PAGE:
An alternative guide to this year’s cinematic offerings, we trawl through the dilapidated rows of seats in the back alley ‘art’ cinemas and crumbling picture palaces so you don’t have to. Rescuing gummy Venus de Milos from sticky crevices and fishing midget gems out of cold cups of tea. Diaries at the ready cinephiles.
Hitchcock. You barely need to say anything else. In fact, you don’t need to say anything at all, you could just scribble Hitch’s nine stroke signature line drawing – a caricature of the director in profile. No director has cast such a long shadow over the history of cinema, nor cast such a spell over their audience.
Alfred Hitchcock was unique in cinema, the perfect balance between artist and entertainer. An icon, the first film director to become a celebrity in their own right, and the ‘first auteur’. It was for this very reason that Francois Truffaut pursued Hitchcock for the infamous 1962 interview that formed the basis of his book Hitchcock/Truffaut, and now Kent Jones’ documentary of the same name. Truffaut was part of the French New Wave, the most cinematically knowledgeable filmmakers that ever picked up a camera – inspired by Hollywood mavericks like Hitchcock, they would in turn be a huge influence on the infamous ‘movie brats’ of New Hollywood like Coppola and Spielberg.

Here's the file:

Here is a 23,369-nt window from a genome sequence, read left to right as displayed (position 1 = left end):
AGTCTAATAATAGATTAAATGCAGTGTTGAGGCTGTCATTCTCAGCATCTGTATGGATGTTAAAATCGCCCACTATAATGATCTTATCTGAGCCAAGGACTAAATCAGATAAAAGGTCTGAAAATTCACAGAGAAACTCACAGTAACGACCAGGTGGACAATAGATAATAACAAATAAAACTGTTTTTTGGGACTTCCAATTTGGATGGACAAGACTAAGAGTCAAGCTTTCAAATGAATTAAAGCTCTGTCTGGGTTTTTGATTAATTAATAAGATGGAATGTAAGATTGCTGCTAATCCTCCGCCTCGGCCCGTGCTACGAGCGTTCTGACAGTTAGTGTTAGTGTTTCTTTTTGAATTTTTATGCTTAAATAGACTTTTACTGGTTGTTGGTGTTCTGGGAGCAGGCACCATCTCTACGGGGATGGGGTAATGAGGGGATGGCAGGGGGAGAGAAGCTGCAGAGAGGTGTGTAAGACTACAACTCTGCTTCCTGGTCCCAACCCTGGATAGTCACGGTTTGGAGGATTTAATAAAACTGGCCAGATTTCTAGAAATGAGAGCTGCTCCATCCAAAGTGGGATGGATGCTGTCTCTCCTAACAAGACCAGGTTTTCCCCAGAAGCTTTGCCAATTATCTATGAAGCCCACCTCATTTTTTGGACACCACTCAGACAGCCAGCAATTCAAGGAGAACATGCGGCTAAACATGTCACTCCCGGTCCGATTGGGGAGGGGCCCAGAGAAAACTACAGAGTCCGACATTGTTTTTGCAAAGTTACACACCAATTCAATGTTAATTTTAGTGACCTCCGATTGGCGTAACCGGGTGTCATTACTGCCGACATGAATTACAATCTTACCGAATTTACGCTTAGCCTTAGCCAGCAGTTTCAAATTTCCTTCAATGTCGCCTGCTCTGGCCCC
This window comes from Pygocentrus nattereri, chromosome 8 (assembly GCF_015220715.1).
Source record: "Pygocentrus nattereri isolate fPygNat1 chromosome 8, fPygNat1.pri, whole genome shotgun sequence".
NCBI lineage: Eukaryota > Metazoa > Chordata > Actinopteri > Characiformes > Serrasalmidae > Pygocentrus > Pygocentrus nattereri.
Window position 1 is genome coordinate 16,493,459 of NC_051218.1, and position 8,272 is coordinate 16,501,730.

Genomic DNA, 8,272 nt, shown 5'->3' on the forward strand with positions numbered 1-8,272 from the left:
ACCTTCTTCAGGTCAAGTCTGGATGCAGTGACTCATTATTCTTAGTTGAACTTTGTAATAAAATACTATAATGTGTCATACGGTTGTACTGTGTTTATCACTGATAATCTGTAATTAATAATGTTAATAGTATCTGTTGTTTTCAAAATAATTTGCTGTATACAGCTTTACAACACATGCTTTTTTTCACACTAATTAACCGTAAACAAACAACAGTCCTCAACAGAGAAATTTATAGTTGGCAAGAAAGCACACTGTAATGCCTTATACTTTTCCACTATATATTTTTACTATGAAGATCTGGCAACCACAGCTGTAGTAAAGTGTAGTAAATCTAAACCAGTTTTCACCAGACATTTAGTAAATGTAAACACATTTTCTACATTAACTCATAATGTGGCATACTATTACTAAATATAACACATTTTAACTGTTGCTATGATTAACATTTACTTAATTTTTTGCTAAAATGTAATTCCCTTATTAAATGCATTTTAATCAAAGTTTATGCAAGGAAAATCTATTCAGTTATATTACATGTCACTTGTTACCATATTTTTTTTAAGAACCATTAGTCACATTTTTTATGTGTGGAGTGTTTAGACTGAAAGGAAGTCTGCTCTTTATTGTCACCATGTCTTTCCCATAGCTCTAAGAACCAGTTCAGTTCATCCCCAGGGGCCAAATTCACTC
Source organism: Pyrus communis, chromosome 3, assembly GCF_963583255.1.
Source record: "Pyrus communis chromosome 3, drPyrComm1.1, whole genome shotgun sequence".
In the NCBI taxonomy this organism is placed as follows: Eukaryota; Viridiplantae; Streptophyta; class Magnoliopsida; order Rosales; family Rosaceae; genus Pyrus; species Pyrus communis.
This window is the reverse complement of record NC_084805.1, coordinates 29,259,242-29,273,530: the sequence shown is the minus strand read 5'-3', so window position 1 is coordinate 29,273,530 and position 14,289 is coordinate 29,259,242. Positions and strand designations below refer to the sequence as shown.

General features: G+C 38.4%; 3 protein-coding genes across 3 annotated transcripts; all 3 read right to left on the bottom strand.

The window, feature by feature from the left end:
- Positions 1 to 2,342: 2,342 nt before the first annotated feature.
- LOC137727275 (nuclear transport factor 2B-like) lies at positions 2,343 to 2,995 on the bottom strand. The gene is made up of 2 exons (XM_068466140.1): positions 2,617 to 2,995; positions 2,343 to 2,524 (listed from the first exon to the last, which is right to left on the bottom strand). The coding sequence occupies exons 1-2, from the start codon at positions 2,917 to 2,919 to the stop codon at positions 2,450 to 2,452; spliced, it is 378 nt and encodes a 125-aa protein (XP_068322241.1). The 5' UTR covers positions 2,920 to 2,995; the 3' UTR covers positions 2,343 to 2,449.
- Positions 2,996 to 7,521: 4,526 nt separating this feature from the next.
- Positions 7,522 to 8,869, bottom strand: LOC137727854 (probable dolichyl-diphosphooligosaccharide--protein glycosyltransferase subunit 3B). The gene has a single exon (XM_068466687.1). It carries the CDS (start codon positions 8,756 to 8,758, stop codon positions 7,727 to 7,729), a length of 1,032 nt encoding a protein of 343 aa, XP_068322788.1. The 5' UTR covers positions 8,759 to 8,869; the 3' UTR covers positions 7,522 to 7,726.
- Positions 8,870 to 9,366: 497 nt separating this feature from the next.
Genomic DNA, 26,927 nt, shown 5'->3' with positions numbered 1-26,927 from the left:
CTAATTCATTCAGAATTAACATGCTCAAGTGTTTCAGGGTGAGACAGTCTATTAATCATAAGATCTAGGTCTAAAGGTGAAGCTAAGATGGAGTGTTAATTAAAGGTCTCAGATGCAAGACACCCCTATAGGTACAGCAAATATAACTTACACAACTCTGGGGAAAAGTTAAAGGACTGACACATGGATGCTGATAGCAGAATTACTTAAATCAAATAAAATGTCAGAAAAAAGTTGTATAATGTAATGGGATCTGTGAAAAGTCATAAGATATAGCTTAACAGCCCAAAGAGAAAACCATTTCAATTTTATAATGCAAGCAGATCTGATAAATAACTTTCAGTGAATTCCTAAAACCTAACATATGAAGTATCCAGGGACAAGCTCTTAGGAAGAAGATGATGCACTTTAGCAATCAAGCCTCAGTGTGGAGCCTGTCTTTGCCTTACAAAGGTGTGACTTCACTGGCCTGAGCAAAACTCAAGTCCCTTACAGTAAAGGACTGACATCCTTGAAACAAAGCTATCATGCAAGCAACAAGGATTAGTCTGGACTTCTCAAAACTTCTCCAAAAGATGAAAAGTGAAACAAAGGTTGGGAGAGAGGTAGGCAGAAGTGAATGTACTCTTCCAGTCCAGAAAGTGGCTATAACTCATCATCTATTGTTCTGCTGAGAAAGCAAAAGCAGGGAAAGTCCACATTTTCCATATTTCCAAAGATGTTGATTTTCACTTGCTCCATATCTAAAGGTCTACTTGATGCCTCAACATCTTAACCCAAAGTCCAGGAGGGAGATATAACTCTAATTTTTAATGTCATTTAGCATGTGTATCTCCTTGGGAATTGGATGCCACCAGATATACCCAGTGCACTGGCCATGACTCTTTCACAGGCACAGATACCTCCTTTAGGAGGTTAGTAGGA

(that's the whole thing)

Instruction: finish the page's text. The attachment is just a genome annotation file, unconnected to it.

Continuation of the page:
For all these reasons and more, Hitchcock/Truffaut is perhaps cineastes’ most anticipated film of the year. Just the thought of a roster of modern day auteurs like Scorsese, Wes Anderson and David Fincher fawning over the ‘Master of Suspense’ as he unpacks the art of cinema across his oeuvre from Blackmail to Vertigo, is enough to drive film fans to frenzy. Hitchcock/Truffaut will remind audiences that Hitchcock’s legacy is as rich and vast as it ever was, as if there was a shadow of a doubt. Richard Davis
Hitchcock/Truffaut is showing from 4th March at the Irish Film Institute in Dublin and at QFT in Belfast.